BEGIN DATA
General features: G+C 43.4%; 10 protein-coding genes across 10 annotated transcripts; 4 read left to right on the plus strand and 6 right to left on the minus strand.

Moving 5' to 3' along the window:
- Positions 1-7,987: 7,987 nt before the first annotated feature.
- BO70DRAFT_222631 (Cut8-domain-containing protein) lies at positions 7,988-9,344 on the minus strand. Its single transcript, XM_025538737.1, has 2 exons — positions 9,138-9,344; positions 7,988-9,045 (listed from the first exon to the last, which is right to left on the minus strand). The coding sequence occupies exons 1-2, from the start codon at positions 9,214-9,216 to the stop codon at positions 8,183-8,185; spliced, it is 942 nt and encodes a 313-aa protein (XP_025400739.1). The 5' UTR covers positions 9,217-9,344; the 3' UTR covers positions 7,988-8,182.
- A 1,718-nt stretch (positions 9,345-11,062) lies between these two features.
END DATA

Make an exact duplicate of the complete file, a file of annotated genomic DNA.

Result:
General features: G+C 43.4%; 10 protein-coding genes across 10 annotated transcripts; 4 read left to right on the plus strand and 6 right to left on the minus strand.

Moving 5' to 3' along the window:
- Positions 1-7,987: 7,987 nt before the first annotated feature.
- BO70DRAFT_222631 (Cut8-domain-containing protein) lies at positions 7,988-9,344 on the minus strand. Its single transcript, XM_025538737.1, has 2 exons — positions 9,138-9,344; positions 7,988-9,045 (listed from the first exon to the last, which is right to left on the minus strand). The coding sequence occupies exons 1-2, from the start codon at positions 9,214-9,216 to the stop codon at positions 8,183-8,185; spliced, it is 942 nt and encodes a 313-aa protein (XP_025400739.1). The 5' UTR covers positions 9,217-9,344; the 3' UTR covers positions 7,988-8,182.
- A 1,718-nt stretch (positions 9,345-11,062) lies between these two features.